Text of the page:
David Bourget (Western Ontario)
David Chalmers (ANU, NYU)
Rafael De Clercq
Ezio Di Nucci
Jack Alan Reynolds
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Philosophical Topics 35 (1-2):115-134 (2007)
I shall here discuss some matters related to the so-called radical indeterminacy or inscrutability arguments due to, e.g., Willard v. O. Quine, Hilary Putnam, John Wallace and Donald Davidson.1 These are arguments that, on the face of it, demonstrate that there is radical indeterminacy in what the expressions in a theory refer to and in what the ontology of the theory is. I will use “inscrutability argument” as a general label for these arguments. My main topic – after I have dealt with some issues that in the context are mere preliminaries – will be what the consequences of inscrutability for ontology might be. (The label ‘inscrutability’ is not ideal, as it suggests that the problem raised is primarily epistemic. But it is common to use the label in the context of Quine’s arguments. And it has the advantage over the alternative suggestion “indeterminacy” that it signals that we are here dealing with a special kind of indeterminacy, not only more widespread but also in principle irremediable.).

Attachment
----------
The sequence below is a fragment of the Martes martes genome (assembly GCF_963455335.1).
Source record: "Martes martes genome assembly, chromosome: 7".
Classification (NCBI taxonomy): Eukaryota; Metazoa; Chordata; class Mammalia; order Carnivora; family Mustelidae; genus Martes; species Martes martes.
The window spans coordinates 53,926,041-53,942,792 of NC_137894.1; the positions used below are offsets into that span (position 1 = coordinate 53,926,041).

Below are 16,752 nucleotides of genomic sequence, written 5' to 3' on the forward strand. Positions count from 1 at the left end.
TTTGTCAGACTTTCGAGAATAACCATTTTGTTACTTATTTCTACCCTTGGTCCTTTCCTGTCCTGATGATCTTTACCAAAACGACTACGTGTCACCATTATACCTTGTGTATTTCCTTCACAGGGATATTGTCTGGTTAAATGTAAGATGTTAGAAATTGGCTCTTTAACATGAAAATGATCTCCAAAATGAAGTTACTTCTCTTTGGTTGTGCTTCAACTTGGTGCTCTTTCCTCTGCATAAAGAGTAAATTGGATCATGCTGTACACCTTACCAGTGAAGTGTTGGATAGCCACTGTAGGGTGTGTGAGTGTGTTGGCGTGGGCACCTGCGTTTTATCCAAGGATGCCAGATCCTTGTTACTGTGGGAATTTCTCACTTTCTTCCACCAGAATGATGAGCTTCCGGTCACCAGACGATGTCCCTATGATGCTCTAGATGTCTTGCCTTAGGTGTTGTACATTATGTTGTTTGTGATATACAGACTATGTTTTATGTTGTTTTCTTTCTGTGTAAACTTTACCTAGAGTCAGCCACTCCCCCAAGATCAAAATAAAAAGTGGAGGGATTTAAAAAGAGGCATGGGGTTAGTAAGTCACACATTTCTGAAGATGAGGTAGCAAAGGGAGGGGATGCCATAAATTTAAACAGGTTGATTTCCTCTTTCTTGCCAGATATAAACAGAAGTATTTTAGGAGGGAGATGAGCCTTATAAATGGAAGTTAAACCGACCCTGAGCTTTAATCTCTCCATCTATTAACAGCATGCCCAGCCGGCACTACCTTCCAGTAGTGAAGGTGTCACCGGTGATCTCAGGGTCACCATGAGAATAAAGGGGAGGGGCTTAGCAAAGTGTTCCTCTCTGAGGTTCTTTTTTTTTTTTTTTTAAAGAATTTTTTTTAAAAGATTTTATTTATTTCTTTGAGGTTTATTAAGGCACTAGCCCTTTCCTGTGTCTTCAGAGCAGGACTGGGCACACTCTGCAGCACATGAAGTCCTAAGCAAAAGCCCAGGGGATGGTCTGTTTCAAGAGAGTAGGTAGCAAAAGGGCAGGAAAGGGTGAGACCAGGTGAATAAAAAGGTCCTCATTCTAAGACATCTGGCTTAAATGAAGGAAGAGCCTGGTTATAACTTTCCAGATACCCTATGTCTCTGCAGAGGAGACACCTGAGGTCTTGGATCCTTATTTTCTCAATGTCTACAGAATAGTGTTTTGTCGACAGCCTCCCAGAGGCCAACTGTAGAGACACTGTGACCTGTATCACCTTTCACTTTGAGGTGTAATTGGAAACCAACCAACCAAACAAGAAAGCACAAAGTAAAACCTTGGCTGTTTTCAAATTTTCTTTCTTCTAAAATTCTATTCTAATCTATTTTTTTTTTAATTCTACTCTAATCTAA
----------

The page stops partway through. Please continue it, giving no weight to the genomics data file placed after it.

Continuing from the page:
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Katherine Ritchie (2015). Can Semantics Guide Ontology? Australasian Journal of Philosophy 94 (1):24-41.
George Duke & Peter Woelert (2016). Husserl and the Problem of Abstract Objects. Pacific Philosophical Quarterly 97 (1):27-47.
George Duke (2012). Abstract Singular Terms and Thin Reference. Theoria 78 (4):276-292.
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